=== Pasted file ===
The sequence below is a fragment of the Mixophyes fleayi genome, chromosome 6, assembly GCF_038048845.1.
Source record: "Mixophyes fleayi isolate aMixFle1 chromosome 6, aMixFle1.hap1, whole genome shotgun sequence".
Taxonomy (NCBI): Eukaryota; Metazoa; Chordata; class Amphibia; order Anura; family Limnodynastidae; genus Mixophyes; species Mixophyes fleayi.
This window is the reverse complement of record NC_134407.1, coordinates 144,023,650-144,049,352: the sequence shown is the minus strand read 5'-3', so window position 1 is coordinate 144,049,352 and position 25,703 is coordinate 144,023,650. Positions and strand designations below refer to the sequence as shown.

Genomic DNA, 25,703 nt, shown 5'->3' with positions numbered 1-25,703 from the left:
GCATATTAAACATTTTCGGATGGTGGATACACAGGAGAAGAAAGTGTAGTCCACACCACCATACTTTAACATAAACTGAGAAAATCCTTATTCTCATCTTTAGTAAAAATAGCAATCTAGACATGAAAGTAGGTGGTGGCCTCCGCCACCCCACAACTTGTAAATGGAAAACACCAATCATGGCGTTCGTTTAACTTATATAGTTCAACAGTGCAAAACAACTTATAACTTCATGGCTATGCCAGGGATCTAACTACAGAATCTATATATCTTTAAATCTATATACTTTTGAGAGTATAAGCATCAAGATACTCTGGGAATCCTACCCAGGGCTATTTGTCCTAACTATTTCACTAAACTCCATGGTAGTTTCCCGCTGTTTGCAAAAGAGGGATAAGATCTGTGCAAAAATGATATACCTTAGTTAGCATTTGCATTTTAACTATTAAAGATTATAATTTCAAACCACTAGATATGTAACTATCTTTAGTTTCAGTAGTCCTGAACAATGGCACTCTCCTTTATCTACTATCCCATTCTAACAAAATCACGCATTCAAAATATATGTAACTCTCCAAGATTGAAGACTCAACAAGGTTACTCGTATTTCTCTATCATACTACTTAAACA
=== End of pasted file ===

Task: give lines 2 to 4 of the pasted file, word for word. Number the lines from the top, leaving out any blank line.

Source record: "Mixophyes fleayi isolate aMixFle1 chromosome 6, aMixFle1.hap1, whole genome shotgun sequence".
Taxonomy (NCBI): Eukaryota; Metazoa; Chordata; class Amphibia; order Anura; family Limnodynastidae; genus Mixophyes; species Mixophyes fleayi.
This window is the reverse complement of record NC_134407.1, coordinates 144,023,650-144,049,352: the sequence shown is the minus strand read 5'-3', so window position 1 is coordinate 144,049,352 and position 25,703 is coordinate 144,023,650. Positions and strand designations below refer to the sequence as shown.